Most recommended! ]]>

For some reason, I am already stuck at the argument after making the convex hull a triangle: “Observation 1: No point of R lies outside the convex hull of P. Such a point r should be incident to two lines supporting the convex hull of P.” Why is that? Why can’t it be only incident to lines defined by points in the interior of the triangle?

Thanks for your help! Stefan

]]>Stable Marriages?

It was mentioned in the AMS notices or the monthly in the past few years. ]]>

This was the talk: https://personal.utdallas.edu/~nxw170830/docs/Presentations/kjw_hawaii_match.MP4. See around the 16 minute mark for where the quote appears.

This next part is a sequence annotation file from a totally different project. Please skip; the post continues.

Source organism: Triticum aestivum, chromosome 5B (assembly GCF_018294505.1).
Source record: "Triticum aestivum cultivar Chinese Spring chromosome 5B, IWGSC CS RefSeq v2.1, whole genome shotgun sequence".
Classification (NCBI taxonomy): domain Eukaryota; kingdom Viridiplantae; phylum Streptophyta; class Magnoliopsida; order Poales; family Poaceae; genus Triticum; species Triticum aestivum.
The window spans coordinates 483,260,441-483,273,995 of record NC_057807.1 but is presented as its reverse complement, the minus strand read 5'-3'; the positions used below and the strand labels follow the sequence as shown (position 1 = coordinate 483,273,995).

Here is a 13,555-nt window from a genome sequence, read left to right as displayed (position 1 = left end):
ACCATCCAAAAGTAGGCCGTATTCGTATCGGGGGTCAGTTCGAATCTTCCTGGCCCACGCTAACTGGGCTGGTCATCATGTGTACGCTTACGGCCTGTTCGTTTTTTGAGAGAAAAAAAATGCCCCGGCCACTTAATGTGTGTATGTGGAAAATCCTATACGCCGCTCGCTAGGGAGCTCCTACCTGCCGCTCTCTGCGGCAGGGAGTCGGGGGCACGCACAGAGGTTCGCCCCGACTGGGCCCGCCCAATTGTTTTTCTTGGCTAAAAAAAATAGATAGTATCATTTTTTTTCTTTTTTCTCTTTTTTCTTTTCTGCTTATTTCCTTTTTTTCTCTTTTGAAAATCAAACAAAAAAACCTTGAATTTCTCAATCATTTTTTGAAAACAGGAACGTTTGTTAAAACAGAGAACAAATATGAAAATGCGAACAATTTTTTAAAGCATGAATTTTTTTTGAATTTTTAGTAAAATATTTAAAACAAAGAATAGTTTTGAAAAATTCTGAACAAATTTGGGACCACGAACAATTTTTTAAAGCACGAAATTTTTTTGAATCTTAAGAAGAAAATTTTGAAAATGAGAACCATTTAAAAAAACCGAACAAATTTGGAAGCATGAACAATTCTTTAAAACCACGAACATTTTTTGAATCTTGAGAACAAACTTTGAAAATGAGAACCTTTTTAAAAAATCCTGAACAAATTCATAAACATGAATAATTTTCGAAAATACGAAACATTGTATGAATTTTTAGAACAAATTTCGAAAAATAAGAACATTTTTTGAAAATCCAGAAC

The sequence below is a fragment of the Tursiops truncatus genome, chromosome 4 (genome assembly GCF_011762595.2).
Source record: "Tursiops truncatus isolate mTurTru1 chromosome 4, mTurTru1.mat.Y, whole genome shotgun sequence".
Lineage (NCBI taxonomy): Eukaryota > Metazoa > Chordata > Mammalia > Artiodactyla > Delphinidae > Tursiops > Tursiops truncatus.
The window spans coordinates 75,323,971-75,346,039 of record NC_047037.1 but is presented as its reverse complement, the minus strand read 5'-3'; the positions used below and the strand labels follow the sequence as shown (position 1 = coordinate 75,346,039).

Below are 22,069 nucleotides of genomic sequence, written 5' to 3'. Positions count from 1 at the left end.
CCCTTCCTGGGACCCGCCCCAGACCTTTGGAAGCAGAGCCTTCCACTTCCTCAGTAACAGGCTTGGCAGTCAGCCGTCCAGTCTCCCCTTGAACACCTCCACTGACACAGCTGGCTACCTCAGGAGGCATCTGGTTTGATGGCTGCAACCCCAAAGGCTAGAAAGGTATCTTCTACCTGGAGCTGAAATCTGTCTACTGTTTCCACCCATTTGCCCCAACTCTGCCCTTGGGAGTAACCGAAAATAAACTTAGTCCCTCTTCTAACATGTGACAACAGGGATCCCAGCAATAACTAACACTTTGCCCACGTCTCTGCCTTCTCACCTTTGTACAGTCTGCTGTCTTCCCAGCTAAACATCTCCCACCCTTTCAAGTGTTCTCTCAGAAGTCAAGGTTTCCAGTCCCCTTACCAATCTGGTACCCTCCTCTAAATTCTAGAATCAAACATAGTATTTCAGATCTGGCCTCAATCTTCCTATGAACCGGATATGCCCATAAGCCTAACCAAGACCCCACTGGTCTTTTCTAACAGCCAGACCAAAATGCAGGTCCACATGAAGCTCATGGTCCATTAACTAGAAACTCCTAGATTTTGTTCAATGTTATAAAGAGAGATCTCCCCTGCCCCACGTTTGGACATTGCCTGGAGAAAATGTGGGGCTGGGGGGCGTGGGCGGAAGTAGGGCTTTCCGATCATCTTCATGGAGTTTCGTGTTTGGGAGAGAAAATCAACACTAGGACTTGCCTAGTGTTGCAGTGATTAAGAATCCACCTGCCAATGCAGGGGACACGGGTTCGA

]]>Ronald Coase (1960) only gave simple numerical examples based on fascinating historical examples. At Chicago, his departmental colleagues found it too counterintuitive to believe, more of a “what is wrong with this reasoning” puzzle Coase had foisted on them, until finally Milton Friedman had an aha! moment and then convinced everyone else.

]]>This involves tradeoffs. Most visibly, we gave up our right to say the RH is true (to pick an example) even though it’s been verified as rigorously as almost any law of physics or result in biology. Less visibly, our statements are always conditional (“if A then B”) — we always need axioms. But we also get benefits: our literature largely doesn’t grow stale: results in our literature have half-lives orders of magnitude greater than in the sciences.

I know that this definition sidelines the Grothendieck school emphasis on definitions as opposed to theorems, but I still think it best captures the spirit of pure mathematics.

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